Social media innovation took over the NonProfit Center in Boston on September 21st, as leading vendors Unmetric, StatSocial and Mavrck sat down with local marketers eager to dig into the latest in social. The fast-moving interactive format, in which the attendees shifted tables, was not classic presentation style but more a dialogue, with the speakers leading discussions covering strategy, data, research, benchmarking, and case studies. After an quick intro from AMA Boston VP of Programming Mary-Katherine McCarey, the groups dove in.
Unmetric: Lux Narayan, CEO
Unmetric is a SaaS provider that helps brands use AI-powered marketing insights to create compelling content.
Lux started by describing the company’s delivery of “context for social” for their clients to understand the social dynamics of their own marketing as well as that of competitors. Unmetric assesses Facebook, Twitter, YouTube, Pinterest, LinkedIn, and Instagram for 100,000 brands and provides the client with core data on campaign intelligence, reach, impressions, number of fans, engagement, and much more
Xia, the company’s AI (artificial intelligence) platform, helps the company go beyond the data into insights, on the client’s “share of voice” and the ability to to drill into campaigns and understand nuance such as, “why did we get a burst of fans on XX date?” Clients can gain subtle competitive insights on, say, what auto brands are talking about love on Valentine’s Day, as well as fill more traditional marketing needs such as content planning, campaign planning, and ideation.
Lux, who has been featured on Ted Talks, took many questions and shared insights from specific cases such as FedEx and American Airlines, which wants to know how its social response times compare with its competition’s. The group also learned about social media challenges with hashtags and nomenclature, AI’s ability to provide information on non-public activity (though not dark posts), and the benefits of “stringing together all the channels.” He believes “social is the place for brands now” and there will be increasing need for all companies to understand the social media facts and implications of their campaigns – and of their competitors’.
StatSocial: Darren Dodge, Head of Sales and BizDev
StatSocial helps clients understand and reach their optimal social audience
Darren gave his tablemates an understanding of the scope of his company’s stunning capabilities:
StatSocial works with marketers, agencies and media companies to provide a wide variety of demographic and psychographic data as well as increasingly sophisticated information on search experiences and consumer habits and attitudes relating to TV shows, sports, politics, video games, influencers and more. Darren responded to our questions about how clients use the company’s data by describing three options: showing companies what their market looks like; helping them create targeted ads and campaigns, e.g. to 30-35 year-old women who like yoga and live in southern California; to full service partnership in which clients like Macy’s can access all available data for campaigns for the length of the agreement.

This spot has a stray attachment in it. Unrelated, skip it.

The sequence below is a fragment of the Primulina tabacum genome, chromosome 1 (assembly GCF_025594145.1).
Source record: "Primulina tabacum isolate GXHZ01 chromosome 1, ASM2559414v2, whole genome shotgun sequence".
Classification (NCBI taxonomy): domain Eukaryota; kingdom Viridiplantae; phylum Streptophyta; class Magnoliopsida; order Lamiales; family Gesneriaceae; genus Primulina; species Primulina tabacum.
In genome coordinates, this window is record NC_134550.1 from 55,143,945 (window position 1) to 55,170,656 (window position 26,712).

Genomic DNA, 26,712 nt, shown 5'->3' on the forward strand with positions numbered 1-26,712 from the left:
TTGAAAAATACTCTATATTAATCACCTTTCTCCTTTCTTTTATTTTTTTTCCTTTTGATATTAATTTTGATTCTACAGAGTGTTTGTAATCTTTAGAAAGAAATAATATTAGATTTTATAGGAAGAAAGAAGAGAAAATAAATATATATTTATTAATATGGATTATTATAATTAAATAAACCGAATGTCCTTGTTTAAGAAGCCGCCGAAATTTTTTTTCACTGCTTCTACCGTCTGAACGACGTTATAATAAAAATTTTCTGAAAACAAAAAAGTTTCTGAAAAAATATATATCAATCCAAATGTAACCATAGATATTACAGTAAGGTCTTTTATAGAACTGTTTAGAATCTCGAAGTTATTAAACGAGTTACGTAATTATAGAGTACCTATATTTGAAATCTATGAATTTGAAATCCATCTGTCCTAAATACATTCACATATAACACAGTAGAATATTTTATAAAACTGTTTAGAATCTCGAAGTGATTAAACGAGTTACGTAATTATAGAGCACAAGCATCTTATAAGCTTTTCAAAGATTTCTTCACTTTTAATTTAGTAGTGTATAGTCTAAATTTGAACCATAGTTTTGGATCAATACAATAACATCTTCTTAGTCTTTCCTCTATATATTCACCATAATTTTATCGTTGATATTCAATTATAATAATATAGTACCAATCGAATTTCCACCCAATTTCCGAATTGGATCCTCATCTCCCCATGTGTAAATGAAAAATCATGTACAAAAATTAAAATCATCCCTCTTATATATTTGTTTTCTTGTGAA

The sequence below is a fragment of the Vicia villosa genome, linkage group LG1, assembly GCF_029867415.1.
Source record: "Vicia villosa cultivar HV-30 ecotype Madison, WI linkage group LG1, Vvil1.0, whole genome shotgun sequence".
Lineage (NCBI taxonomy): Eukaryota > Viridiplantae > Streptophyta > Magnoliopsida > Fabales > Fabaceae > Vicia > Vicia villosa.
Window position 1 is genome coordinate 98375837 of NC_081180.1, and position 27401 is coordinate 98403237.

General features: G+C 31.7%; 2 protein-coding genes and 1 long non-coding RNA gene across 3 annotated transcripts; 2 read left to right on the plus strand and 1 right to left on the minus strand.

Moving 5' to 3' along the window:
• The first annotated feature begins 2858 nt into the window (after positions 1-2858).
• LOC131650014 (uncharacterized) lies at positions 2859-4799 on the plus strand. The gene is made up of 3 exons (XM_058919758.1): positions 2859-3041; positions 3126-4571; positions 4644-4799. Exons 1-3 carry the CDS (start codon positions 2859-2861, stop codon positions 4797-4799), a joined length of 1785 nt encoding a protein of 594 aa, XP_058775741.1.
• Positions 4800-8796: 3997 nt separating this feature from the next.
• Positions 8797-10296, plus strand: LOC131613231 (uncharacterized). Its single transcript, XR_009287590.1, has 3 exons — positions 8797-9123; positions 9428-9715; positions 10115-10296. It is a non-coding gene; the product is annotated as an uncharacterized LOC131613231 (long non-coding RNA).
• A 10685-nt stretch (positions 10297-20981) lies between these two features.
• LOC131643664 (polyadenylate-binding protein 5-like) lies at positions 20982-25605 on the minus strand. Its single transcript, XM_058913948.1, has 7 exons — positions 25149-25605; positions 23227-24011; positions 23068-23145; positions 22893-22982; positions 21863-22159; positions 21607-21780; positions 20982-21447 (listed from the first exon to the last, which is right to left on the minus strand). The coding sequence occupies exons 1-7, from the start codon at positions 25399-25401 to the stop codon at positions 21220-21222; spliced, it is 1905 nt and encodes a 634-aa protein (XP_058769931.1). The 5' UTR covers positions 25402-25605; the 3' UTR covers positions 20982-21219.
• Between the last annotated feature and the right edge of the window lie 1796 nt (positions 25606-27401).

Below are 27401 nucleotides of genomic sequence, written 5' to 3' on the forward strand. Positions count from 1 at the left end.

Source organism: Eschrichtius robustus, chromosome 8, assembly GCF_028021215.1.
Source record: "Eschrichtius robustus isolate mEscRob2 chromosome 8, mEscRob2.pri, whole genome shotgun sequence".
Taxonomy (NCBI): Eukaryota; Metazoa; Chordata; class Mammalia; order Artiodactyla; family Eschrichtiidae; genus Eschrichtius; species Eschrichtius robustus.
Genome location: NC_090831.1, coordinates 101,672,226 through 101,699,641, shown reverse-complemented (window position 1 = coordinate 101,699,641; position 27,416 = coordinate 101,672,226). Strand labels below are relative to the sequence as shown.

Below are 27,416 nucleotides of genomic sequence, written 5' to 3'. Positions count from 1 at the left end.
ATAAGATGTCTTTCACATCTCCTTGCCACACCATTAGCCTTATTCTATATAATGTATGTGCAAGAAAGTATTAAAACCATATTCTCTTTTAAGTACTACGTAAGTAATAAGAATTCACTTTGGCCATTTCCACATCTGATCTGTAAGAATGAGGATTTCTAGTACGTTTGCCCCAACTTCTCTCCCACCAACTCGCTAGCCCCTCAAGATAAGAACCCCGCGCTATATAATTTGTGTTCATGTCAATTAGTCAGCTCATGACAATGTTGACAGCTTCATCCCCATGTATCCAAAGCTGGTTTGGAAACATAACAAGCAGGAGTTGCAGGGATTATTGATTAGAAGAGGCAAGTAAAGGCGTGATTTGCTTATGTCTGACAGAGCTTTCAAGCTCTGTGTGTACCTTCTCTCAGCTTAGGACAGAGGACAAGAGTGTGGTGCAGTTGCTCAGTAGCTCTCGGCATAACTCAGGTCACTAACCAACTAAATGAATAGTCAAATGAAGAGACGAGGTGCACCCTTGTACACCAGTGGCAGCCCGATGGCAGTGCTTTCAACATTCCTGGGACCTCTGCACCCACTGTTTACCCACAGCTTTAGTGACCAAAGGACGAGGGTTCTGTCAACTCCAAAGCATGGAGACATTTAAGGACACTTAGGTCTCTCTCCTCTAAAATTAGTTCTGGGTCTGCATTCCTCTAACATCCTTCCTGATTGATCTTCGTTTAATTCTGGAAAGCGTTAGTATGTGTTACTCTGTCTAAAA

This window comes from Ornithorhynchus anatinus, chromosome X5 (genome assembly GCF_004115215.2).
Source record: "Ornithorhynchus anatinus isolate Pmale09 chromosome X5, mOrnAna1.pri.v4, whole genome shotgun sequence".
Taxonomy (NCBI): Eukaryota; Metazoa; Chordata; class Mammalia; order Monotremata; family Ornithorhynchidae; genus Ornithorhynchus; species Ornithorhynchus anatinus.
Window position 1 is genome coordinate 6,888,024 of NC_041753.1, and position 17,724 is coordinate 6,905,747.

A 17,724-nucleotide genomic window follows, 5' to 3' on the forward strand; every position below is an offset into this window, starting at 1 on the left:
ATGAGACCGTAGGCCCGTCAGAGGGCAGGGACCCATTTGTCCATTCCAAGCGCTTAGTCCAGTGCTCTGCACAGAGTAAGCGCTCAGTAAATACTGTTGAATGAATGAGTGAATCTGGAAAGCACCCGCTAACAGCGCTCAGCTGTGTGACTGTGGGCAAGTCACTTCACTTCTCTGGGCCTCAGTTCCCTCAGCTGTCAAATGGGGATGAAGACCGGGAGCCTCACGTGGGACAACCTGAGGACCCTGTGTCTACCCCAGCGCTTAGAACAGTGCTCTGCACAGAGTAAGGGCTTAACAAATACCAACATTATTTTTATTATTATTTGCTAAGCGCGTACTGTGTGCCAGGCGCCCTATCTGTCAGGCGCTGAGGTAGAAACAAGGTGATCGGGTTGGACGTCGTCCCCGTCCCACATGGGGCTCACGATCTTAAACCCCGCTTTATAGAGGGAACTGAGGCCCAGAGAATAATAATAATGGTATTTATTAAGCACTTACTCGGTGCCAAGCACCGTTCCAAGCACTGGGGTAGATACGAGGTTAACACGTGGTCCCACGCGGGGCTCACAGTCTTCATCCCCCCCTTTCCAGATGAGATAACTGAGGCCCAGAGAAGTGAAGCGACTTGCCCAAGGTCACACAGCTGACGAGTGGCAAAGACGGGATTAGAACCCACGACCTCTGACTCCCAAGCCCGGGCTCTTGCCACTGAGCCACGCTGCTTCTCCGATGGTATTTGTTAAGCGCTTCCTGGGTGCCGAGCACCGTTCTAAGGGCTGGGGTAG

By revealing the “customized DNA of your social audience” through their unique demographics – gender, income, education, race, location and more – StatSocial is helping companies as diverse as Mashables, Macy’s and Time Warner make smarter decisions around their audiences. Darren shared a few more case studies before time ran out.
Mavrck: Smith Anderson, Director of BizDev
Mavrck discovers & activates influencers, advocates, referrors & loyalists in an integrated platform
The importance of influencer marketing is growing rapidly as consumers look to social media for advice and ratings. Smith summarized Mavrck as tracking the “influence of influencers,” especially the degree of influence. Starting with his pyramid ranging from rare Mega influencers like Matthew McConaughey to large numbers of Advocates, Referrers and Loyalists at the bottom, Smith explained the fundamentals of influencer marketing, including the role of each level in the social process, how contributors are compensated, and how Mavrck assesses influence.
While the top three tiers (including Macro and Micro) are trusted to create their own content, the middle tiers are relied on by brands to amplify content, while loyalists and referrers are rewarded for giving feedback on the brand or product. Smith noted that a loyalist may have about 4,000 Instagram followers and be happy with free product from Godiva in return for their social activities.
Smith encouraged an open discussion that covered how Mavrck finds influencers at various levels, tracks how influential the individuals are (using personalized URLs), and works with brands on a variety of ways to select the best influencers for a campaign; some may start with 10,000 people to get 100 participants, while others start with a much more targeted pool. Smith concluded by noting the next step for Mavrck is going beyond understanding the activity of the influencer to knowing the buyer’s side as well.
AMA Boston would like to thank the three terrific presenters and the engaged participants for a great evening of social media innovation. We hope to see you at our next big event, a strategic planning workshop, on October 17th.